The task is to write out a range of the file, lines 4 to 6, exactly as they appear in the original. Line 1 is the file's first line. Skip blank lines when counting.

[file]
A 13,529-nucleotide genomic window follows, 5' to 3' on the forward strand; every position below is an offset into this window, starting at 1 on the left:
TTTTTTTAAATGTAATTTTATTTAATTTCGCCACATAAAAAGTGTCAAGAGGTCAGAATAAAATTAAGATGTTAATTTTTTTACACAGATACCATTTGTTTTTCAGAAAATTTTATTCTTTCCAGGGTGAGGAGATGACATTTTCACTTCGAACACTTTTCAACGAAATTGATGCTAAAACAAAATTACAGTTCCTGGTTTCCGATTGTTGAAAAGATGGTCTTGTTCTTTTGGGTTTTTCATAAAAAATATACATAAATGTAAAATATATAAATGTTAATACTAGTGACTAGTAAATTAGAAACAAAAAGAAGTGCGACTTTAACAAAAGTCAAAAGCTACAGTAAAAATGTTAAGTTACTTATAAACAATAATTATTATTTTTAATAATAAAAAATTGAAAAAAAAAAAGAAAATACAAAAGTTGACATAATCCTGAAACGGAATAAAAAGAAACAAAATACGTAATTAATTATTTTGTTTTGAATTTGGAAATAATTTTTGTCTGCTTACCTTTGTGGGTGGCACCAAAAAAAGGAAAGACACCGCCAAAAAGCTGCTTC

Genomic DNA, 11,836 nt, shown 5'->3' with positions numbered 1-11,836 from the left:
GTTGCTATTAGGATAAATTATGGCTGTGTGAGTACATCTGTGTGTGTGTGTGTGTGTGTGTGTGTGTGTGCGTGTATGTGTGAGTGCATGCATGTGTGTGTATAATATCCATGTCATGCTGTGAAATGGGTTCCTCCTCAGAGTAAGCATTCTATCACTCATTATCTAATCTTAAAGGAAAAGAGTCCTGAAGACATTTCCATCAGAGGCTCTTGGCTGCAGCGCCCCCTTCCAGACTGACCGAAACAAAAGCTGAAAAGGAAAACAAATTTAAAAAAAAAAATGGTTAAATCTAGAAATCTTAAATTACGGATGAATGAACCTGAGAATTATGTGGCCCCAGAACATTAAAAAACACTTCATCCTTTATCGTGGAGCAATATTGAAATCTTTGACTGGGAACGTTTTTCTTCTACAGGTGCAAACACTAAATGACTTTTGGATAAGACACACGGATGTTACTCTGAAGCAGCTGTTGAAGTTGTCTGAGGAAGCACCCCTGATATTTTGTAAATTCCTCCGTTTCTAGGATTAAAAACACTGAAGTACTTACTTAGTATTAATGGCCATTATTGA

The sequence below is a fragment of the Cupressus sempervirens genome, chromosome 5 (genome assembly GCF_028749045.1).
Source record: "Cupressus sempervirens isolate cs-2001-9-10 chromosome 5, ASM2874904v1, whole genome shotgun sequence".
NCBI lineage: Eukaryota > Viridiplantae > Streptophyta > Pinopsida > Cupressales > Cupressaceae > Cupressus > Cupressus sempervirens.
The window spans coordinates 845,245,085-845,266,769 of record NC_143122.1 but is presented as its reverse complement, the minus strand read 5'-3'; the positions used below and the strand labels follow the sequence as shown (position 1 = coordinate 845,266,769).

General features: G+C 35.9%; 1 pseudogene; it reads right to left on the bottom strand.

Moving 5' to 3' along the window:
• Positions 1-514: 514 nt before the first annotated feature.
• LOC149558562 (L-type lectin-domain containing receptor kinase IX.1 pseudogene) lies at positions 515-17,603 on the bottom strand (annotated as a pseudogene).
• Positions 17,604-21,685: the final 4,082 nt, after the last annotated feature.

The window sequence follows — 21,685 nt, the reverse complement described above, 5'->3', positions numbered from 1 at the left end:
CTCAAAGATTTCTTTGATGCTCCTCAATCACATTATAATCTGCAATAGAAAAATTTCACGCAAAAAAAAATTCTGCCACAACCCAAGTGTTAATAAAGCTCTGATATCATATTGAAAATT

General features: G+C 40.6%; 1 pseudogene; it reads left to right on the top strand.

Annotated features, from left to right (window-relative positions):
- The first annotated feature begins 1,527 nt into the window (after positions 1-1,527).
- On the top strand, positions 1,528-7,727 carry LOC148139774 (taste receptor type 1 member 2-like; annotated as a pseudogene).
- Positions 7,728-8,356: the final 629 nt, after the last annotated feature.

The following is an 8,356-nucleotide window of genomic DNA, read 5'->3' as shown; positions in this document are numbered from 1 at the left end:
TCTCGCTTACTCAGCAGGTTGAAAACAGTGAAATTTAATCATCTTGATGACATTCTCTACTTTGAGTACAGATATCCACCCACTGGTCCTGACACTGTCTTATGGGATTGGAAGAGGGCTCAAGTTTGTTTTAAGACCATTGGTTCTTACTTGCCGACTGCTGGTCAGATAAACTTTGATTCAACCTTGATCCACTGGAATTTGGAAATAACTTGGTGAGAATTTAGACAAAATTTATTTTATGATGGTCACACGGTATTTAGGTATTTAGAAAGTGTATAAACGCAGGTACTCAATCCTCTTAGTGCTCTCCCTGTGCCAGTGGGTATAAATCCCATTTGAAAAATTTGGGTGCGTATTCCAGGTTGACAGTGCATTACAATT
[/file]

GTTGCTATTAGGATAAATTATGGCTGTGTGAGTACATCTGTGTGTGTGTGTGTGTGTGTGTGTGTGTGTGCGTGTATGTGTGAGTGCATGCATGTGTGTGTATAATATCCATGTCATGCTGTGAAATGGGTTCCTCCTCAGAGTAAGCATTCTATCACTCATTATCTAATCTTAAAGGAAAAGAGTCCTGAAGACATTTCCATCAGAGGCTCTTGGCTGCAGCGCCCCCTTCCAGACTGACCGAAACAAAAGCTGAAAAGGAAAACAAATTTAAAAAAAAAAATGGTTAAATCTAGAAATCTTAAATTACGGATGAATGAACCTGAGAATTATGTGGCCCCAGAACATTAAAAAACACTTCATCCTTTATCGTGGAGCAATATTGAAATCTTTGACTGGGAACGTTTTTCTTCTACAGGTGCAAACACTAAATGACTTTTGGATAAGACACACGGATGTTACTCTGAAGCAGCTGTTGAAGTTGTCTGAGGAAGCACCCCTGATATTTTGTAAATTCCTCCGTTTCTAGGATTAAAAACACTGAAGTACTTACTTAGTATTAATGGCCATTATTGA

The sequence below is a fragment of the Cupressus sempervirens genome, chromosome 5 (genome assembly GCF_028749045.1).
Source record: "Cupressus sempervirens isolate cs-2001-9-10 chromosome 5, ASM2874904v1, whole genome shotgun sequence".